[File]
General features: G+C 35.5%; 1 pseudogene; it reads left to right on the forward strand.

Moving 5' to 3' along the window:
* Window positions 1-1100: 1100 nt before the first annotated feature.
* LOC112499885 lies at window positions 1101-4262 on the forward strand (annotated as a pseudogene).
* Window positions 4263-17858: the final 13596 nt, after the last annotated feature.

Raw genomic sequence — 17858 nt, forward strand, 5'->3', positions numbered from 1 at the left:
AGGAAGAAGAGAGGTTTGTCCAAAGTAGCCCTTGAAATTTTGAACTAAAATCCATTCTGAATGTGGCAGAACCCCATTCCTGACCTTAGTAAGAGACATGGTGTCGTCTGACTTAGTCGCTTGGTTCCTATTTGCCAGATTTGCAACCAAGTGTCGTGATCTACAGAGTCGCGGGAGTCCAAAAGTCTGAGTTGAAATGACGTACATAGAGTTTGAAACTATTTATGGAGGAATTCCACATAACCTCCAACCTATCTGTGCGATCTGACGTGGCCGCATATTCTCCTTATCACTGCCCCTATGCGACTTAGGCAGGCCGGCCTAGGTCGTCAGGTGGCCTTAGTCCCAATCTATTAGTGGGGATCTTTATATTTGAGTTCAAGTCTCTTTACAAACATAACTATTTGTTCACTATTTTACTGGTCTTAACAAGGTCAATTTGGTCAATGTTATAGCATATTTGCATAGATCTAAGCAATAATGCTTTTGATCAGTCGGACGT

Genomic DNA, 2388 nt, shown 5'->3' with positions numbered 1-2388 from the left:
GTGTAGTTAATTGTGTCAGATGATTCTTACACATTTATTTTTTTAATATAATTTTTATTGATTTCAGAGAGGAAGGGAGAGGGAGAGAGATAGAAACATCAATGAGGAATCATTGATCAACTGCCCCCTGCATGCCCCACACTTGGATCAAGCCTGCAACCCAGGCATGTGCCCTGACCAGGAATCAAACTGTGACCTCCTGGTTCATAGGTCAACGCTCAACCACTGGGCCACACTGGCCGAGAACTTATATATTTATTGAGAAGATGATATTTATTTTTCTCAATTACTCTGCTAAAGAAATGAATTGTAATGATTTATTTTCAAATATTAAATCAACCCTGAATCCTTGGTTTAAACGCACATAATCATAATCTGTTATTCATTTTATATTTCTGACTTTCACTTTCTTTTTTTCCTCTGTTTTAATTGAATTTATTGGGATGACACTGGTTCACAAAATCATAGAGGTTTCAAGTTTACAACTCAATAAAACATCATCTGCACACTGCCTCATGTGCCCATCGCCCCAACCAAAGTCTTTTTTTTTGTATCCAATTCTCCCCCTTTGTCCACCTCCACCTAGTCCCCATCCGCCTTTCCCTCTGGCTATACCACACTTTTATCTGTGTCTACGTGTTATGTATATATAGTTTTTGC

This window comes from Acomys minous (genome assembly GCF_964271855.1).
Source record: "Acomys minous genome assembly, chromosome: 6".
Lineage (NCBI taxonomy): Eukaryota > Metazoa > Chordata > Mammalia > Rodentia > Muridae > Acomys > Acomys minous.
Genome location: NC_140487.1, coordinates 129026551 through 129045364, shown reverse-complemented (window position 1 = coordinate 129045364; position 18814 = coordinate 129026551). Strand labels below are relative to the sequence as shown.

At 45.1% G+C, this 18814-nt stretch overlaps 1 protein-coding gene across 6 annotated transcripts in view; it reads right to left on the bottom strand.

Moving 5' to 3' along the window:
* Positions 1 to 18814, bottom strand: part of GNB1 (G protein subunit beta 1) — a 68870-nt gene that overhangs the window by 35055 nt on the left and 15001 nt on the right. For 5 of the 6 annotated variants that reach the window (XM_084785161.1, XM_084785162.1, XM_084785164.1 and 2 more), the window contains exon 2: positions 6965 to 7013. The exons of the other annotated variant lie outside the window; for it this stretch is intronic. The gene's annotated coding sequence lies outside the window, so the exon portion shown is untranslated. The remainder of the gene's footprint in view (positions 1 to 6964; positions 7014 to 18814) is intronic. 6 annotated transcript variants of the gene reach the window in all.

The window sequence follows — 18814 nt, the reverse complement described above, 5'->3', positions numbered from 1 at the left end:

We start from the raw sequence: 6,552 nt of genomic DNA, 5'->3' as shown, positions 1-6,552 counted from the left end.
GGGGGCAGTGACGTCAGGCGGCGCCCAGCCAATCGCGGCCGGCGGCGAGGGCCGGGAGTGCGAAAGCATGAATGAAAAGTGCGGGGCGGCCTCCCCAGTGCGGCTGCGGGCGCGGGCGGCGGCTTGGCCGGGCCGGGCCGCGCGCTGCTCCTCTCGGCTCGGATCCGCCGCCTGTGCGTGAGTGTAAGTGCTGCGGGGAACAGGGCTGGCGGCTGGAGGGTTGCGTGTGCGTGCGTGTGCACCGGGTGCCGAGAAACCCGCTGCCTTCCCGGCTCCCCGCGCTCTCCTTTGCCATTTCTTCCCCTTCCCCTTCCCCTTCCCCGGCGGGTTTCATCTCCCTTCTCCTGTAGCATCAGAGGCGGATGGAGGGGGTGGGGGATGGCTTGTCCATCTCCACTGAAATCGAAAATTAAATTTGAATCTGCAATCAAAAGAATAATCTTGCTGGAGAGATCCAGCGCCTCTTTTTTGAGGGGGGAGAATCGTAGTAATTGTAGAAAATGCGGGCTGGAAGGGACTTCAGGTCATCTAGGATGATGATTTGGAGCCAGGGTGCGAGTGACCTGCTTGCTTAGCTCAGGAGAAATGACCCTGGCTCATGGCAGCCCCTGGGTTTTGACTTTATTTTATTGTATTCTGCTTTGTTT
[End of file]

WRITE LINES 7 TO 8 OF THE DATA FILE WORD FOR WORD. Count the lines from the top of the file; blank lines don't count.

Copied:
AGGAAGAAGAGAGGTTTGTCCAAAGTAGCCCTTGAAATTTTGAACTAAAATCCATTCTGAATGTGGCAGAACCCCATTCCTGACCTTAGTAAGAGACATGGTGTCGTCTGACTTAGTCGCTTGGTTCCTATTTGCCAGATTTGCAACCAAGTGTCGTGATCTACAGAGTCGCGGGAGTCCAAAAGTCTGAGTTGAAATGACGTACATAGAGTTTGAAACTATTTATGGAGGAATTCCACATAACCTCCAACCTATCTGTGCGATCTGACGTGGCCGCATATTCTCCTTATCACTGCCCCTATGCGACTTAGGCAGGCCGGCCTAGGTCGTCAGGTGGCCTTAGTCCCAATCTATTAGTGGGGATCTTTATATTTGAGTTCAAGTCTCTTTACAAACATAACTATTTGTTCACTATTTTACTGGTCTTAACAAGGTCAATTTGGTCAATGTTATAGCATATTTGCATAGATCTAAGCAATAATGCTTTTGATCAGTCGGACGT

Genomic DNA, 2388 nt, shown 5'->3' with positions numbered 1-2388 from the left: